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So on to our second interview. For this one, I wanted to take it in a completely opposite direction. I was going for a very bright warm, colorful feel with visible “sun source” in the shot. This situation was way more produced and planned. All the props were carefully selected and placed. From the wardrobe to the furniture, everything was strategically selected. She was talking about this great experience with her vet even when her dog had surgery. I wanted it to be a bright, all is happy and good feeling. The previous interview with the drummer was a, “Hey dude, want to swing by for 30 min and let me ask you some questions?” It was VERY quick and impromptu.
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Anyway, to create this sunny interview, once again I started with choosing a day that fit the look which was a bright day. I blocked out quite a bit of light off camera left from windows and a skylight and then added my “sun” to the background through the front door window on the right. I enhanced the natural window light on the right which served as her key and added specials (fixtures for specific items in the scene) to props like the flowers for Cam B’s shot. The goal here for me was to create enough light for the entire scene that even if the sun went behind a cloud for a moment it wouldn’t be noticeable. And it worked. Here are some behind the scenes photos and a behind the scenes timelapse of the setup.
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Sunlight comparison
My created “Sunlight” and the actual Sunlight that comes in the window in the morning. My fake sun is a lot softer and pleasing to look at.
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Most likely waiting on a garbage truck to pass outside.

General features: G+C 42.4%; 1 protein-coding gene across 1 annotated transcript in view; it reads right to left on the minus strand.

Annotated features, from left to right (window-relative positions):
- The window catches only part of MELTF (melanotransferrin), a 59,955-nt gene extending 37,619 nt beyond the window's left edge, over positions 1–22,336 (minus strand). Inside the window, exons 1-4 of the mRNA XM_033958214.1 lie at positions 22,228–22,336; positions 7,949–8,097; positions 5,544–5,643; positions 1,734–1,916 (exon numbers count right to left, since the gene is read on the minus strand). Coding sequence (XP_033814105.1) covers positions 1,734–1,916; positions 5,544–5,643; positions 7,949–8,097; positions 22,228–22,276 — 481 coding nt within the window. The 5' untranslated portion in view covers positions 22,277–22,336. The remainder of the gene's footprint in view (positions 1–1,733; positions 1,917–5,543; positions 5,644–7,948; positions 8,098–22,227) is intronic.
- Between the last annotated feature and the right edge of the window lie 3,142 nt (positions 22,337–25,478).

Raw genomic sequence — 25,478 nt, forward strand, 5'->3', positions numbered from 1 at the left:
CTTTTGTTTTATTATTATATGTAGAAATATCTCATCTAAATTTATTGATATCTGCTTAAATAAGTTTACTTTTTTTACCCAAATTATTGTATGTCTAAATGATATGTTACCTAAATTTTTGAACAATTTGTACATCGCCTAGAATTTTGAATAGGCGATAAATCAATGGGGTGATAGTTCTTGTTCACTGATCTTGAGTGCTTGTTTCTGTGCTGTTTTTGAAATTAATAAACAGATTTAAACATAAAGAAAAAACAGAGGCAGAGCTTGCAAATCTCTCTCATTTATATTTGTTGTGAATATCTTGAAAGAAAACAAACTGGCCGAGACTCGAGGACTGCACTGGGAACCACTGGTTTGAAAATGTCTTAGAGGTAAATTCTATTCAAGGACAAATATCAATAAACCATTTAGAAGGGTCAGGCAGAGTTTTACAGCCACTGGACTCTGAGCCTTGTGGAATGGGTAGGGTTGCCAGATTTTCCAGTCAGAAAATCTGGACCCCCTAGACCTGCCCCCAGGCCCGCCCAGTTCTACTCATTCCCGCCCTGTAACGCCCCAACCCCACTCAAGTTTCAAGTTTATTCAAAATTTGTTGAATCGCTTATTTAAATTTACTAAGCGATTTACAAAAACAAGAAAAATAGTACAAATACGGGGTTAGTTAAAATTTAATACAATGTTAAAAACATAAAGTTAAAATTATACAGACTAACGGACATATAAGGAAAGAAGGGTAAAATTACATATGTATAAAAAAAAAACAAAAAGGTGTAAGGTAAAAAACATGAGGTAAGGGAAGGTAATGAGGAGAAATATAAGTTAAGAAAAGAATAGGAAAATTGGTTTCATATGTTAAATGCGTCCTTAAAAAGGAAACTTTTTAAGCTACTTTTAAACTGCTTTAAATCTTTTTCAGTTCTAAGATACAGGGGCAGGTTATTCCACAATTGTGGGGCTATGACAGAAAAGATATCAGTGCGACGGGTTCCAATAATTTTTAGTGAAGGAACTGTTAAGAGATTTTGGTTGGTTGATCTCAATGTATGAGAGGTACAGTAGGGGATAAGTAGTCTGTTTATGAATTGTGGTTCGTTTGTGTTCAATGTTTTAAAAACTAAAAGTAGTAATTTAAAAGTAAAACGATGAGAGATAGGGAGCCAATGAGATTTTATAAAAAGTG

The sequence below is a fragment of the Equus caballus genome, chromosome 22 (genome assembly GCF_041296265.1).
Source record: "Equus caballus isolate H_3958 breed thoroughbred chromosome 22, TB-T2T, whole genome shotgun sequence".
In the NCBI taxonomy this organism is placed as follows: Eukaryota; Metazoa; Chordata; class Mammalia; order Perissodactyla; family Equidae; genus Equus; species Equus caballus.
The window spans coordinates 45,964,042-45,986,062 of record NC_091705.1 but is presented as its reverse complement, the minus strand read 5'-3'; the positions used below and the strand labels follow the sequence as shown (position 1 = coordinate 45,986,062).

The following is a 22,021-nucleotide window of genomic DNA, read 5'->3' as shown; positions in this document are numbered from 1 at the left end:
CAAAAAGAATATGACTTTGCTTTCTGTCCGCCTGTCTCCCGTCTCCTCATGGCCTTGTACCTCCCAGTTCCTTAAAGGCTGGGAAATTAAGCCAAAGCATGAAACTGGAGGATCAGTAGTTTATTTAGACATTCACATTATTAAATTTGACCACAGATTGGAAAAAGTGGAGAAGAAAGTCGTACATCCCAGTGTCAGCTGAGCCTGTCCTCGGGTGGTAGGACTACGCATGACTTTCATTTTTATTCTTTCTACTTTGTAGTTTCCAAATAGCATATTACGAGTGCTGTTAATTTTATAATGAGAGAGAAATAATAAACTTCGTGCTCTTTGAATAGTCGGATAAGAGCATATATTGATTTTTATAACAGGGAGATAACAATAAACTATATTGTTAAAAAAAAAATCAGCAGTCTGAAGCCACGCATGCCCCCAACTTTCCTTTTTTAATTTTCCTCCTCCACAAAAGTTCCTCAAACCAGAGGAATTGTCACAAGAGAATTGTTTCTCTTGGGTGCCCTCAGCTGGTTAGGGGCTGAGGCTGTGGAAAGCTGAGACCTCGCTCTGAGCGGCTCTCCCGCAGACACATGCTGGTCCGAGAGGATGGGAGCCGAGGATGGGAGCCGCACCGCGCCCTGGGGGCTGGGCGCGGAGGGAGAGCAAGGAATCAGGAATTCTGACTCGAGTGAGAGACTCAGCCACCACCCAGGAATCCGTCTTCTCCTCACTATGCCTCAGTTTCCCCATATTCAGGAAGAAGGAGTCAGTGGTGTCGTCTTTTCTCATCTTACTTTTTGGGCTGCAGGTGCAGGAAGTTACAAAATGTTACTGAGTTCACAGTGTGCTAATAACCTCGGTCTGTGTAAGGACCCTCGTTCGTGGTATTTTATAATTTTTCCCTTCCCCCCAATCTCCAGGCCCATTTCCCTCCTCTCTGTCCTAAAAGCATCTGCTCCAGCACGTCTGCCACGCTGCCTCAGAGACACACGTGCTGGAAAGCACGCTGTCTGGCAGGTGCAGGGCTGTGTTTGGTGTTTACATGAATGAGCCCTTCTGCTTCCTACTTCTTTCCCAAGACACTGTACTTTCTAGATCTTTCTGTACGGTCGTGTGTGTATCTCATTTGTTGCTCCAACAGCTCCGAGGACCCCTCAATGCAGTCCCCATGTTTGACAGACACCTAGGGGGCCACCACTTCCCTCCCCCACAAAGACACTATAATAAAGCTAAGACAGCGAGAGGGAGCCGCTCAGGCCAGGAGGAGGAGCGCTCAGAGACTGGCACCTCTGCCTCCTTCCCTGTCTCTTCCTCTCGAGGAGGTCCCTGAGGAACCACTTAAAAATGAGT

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By not hanging the background prop on the wall it was much easier to move it into the right spot for the camera. Working smarter not harder!
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Using the tools available. No HMI’s on this gig, so we put 1/2 CTB on a Source 4 to create our sun. Nets helped bring the dynamic range within reason since we were shooting directly out the window with a Canon 5D, a camera that’s not so great with blown out highlights.
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It was hot that day. These two were troopers.
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Panoramic shot of the room.
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This was a shoot that was intended to be used for a pitch so there was no client. We took our time lighting it and we did a little extra because we could. Cameras were RED One and Canon 5D.
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You probably noticed sliders/dollies and I want to make sure I mentioned something about that. Regarding camera movement, I have a very strong opinion that for a commercial or narrative film, the camera should move only when motivated to do so. I teach that to students and use that in my own work. However, I am a fan of the dolly creep for interviews. It gained popularity quite a while ago and some hate it, but I do like it. I think it makes the interview feel nice most of the time. Do I always do it? No. But I do like the look and feel of it most of the time? Yep!
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Here is a looping video of the two interviews side by side.